RICHMOND (CBS SF) — After reviewing the results of an investigation into sexual misconduct involving a sex trafficking victim, four Richmond police officers have been terminated, city officials said Sunday morning.
The four officers were among 11 who were being investigated in connection with allegations of improper conduct made by a 19-year-old woman.
Richmond City Manager Bill Lindsay made the decision to fire the officers, telling KPIX 5 on Monday “the conduct was egregious enough where it warranted termination.”
The woman, who is not being named because she is a victim of sex trafficking, has alleged that she had sex with a number of Bay Area law enforcement officers, including some while she was underage. In return, some officers allegedly tipped her off to planned police enforcement actions.
The allegations have led to criminal charges against seven officers from three different law enforcement departments.
Last month, Richmond police Chief Allwyn Brown said while the 11 officers investigated had been cleared of criminal misconduct some would still face discipline.
“The professionalism and integrity of our police department is of high importance and is appoint of pride for out city,” Richmond Mayor Tom Butt said in statement. “The appropriate corrective actions are being taken to ensure that we do our part in Richmond to address the rash of improper conduct seen in police departments across the Bay Area.”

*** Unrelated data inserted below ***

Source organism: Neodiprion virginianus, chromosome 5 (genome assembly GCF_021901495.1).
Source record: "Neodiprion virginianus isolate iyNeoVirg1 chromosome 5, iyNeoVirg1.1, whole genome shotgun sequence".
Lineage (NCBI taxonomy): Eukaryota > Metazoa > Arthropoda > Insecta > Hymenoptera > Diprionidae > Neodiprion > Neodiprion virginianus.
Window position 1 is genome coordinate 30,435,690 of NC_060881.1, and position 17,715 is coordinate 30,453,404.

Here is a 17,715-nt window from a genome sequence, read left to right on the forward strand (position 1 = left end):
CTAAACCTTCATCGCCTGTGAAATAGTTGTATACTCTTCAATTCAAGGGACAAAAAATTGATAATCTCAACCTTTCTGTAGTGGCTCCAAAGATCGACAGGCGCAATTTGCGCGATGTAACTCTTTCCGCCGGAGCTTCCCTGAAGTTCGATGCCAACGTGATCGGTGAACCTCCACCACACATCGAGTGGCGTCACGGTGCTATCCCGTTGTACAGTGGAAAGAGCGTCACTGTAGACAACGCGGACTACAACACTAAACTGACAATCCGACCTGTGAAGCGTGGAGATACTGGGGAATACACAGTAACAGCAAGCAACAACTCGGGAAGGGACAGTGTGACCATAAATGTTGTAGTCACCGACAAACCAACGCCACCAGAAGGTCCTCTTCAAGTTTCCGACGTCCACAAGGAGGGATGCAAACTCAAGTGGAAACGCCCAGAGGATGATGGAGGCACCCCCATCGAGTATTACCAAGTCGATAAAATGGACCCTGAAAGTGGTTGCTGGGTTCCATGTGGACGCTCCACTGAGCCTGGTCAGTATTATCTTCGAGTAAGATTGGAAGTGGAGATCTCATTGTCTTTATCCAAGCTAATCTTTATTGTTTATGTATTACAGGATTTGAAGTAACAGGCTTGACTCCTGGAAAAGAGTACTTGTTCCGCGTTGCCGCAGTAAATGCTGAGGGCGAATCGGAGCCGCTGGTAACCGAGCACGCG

While none of the officers were named, city officials previously have disclosed that Officer Jerrod Tong was placed on leave in connection with the investigation and Lt. Andre Hill, a department spokesman, was reassigned from roles where he interacted with youth.
The woman’s previous attorneys Pamela Price and Charles Bonner filed a claim on Sept. 30 on behalf of the woman against the city of San Francisco seeking $18 million in damages. They also filed claims against Oakland and Richmond totaling $96 million.
The woman is now being represented by attorney John Burris. Burris said he and his client are continuing to assist the Alameda County District Attorney’s Office in their investigation and that the termination of the officers is a move toward rebuilding trust with the community.
“This is an important step toward transparency and accountability,” according to Burris.
“Immoral and improper conduct will not be swept under the rug and officers should know that it can lead to being terminated or perhaps prosecuted,” Burris said. “The community can’t have respect for the department is they find out that officers are engaged in conduct that is improper.”
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